High-tech light-sensing company rides boom in manufacturing
By Emily Ford
SALISBURY — Integro has grown.
Grown so much that the high-tech company with clients like BMW, Bausch & Lomb and Kimberly-Clark is bursting at the seams in a converted warehouse at 305 N. Lee St.
The firm, which provides light-sensing technology used by manufacturers in quality control, tripled its workforce last year, jumping from six employees in January 2011 to 18 today.
Integro doubled revenue in 2010, again in 2011 and expects to do the same in 2012, Vice President Shawn Campion said.
Because Integro serves companies across the manufacturing spectrum, Campion keeps his finger on the pulse of the national economy and watches several indicators.
“The outlook is good,” he said.
While construction and military contracts will continue to lag until after the presidential election in November 2012, manufacturing will increase and unemployment will decline because of the country’s capacity to produce parts for automotive production, Campion said.
“The automotive industry drives a huge piece of our economy,” he said. “Its importance is really underrated.”
Campion also predicts an uptick for pharmaceuticals and medical devices, two more industries with companies served by Integro.
“We work in every industry,” he said. “The only rule we have it that we will not inspect anything that is God-made.”
If you grow oranges, Integro can’t help. But if you make a widget of any sort, Integro can help you make it better and faster.
The company’s diverse client base has been one key to its phenomenal growth.
“When one industry declines, we shift and focus on another that has money to spend,” Campion said.
Integro uses cameras, lighting, mechanical and electrical engineering and other technologies to create an integrated “machine vision system” that can detect flaws on a production line invisible to the human eye.
Gatorade was experiencing a series of jams during production, costing the company time and money. Integro eliminated the jams by designing a system that inspects 1,300 Gatorade bottles per minute, Campion said.
That’s one decision every 46 milliseconds.
By preventing jams, Integro helped Gatorade increase productivity and eliminate wasted energy, scrap materials and gallons of disposed energy drink, he said.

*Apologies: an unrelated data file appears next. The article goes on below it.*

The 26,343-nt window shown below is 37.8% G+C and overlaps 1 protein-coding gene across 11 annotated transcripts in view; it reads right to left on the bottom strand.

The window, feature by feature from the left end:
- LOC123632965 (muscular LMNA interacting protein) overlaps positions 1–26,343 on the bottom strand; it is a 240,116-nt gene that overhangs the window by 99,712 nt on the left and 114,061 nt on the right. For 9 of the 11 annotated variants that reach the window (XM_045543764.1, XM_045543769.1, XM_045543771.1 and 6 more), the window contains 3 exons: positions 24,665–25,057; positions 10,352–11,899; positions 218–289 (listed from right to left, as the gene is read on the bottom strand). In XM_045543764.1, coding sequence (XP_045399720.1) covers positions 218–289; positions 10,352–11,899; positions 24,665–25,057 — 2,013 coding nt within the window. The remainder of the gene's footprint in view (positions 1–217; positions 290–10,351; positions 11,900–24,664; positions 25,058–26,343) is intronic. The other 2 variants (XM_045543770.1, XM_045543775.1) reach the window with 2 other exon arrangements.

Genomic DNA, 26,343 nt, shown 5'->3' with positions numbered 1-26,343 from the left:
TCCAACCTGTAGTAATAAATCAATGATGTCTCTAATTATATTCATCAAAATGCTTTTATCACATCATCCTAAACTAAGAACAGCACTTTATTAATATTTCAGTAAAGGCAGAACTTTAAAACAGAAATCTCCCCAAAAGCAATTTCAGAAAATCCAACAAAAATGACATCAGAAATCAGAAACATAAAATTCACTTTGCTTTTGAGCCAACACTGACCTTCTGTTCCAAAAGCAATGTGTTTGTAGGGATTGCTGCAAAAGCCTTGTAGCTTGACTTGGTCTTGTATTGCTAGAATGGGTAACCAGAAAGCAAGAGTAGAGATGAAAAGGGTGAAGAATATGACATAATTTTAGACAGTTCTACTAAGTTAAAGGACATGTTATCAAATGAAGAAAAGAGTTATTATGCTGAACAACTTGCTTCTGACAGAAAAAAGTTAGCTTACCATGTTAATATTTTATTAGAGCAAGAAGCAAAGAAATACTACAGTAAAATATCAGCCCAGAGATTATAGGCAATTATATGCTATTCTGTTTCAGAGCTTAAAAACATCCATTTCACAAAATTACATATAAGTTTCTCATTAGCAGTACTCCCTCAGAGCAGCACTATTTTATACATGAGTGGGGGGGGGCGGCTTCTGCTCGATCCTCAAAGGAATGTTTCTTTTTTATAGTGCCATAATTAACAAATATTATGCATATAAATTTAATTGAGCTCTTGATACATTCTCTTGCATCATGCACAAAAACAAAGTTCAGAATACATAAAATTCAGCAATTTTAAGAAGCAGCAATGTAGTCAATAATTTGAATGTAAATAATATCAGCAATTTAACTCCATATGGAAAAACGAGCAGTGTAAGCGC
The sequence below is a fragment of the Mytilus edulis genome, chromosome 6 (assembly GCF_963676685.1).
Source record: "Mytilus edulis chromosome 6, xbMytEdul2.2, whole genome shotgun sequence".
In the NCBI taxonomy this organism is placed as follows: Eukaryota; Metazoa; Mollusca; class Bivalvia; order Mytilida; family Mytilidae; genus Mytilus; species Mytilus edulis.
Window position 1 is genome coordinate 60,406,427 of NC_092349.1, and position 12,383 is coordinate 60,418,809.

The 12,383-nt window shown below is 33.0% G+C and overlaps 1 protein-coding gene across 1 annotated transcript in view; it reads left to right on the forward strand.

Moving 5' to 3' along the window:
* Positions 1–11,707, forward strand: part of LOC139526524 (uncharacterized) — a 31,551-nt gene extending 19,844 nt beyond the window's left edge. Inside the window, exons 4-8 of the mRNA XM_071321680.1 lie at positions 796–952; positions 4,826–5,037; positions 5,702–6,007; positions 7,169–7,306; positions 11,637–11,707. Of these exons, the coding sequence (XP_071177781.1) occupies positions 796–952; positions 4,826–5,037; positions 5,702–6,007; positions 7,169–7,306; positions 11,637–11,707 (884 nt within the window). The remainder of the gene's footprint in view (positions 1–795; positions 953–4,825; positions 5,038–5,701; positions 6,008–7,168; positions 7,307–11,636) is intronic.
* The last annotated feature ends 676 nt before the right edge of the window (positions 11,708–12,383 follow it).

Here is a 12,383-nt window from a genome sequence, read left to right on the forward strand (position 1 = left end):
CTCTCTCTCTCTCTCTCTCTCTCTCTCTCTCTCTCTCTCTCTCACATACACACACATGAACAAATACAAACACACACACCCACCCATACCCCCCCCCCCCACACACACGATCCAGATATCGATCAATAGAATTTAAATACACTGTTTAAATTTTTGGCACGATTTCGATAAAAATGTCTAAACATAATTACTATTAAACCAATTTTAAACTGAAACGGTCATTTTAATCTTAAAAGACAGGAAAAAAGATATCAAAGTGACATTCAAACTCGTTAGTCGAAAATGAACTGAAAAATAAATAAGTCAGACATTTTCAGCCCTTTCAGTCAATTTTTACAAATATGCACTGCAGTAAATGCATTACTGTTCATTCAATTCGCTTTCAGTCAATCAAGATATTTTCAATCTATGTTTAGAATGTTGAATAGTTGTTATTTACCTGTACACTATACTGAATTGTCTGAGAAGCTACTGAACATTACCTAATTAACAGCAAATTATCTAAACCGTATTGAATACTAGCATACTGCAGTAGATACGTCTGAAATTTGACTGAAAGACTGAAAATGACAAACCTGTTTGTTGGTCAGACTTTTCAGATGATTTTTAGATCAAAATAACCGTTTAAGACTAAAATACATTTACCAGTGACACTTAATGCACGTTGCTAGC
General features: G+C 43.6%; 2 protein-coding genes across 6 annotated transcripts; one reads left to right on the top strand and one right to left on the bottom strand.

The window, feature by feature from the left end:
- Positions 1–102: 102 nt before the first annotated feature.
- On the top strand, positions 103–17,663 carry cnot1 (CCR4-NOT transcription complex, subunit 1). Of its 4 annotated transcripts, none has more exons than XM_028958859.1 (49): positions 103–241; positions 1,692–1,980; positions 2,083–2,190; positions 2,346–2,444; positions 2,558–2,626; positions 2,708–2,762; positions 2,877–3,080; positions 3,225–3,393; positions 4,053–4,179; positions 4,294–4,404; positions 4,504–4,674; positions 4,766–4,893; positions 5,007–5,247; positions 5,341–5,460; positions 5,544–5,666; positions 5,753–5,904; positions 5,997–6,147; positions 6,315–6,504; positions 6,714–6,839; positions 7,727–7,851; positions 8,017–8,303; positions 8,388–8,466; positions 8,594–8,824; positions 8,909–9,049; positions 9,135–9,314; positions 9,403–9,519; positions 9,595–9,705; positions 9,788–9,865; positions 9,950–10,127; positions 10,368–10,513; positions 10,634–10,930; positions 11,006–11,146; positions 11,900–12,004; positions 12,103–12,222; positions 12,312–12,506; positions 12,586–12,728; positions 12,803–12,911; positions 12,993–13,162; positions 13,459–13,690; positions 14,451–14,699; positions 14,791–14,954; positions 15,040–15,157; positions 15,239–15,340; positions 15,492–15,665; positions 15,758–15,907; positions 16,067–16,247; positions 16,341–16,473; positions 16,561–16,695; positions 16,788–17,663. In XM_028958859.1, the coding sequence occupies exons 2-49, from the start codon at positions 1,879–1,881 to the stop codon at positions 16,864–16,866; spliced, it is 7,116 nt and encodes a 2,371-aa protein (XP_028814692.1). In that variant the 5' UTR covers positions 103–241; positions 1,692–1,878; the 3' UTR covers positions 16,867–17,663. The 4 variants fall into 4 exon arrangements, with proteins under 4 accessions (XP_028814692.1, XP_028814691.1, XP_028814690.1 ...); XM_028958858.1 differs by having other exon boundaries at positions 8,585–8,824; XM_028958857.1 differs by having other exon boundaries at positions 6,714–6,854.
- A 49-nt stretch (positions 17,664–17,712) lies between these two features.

On an engine assembly line, one missing washer or bolt discovered at the end of the process can mean reworking the entire engine, Campion said.
An Integro system is programed to take photos, analyze them and then tell the operator immediately if something is missing. All in a split second.
“We have found that major manufacturers who want to maintain facilities in North America ... have to assure their products are the highest quality and meet standards to compete in global markets,” Campion said.
Integro was founded in Pennsylvania in 2001 and moved its corporate headquarters and production facility to Salisbury in 2005.
Less than a year and a half ago, the company peaked at six active projects. In 2011, the peak was 45 projects.
“We are on the brink of outgrowing our current location,” Campion said.
The company has several large orders in 2012, then a three- to four-month window to move.
“We have every intention to stay in the downtown area,” he said, but the company is having a hard time finding the right building and has looked to Robert Van Geons and RowanWorks Economic Development for help.
The state announced in July it will pick up the $290,000 tab to replace crumbling, narrow sidewalks in the 300 block of North Lee Street — an area known as the Railwalk district.
Railwalk has been dubbed Salisbury’s business incubator for the new economy, and officials hope other high-tech firms will follow Integro and set up shop.
Integro’s high-profile clients were one reason City Council voted to make the sidewalk project a priority, due in part to concerns the company might leave.
It looks like Integro will leave after all. But due to growth, not crumbling sidewalks.
Contact reporter Emily Ford at 704-797-4264.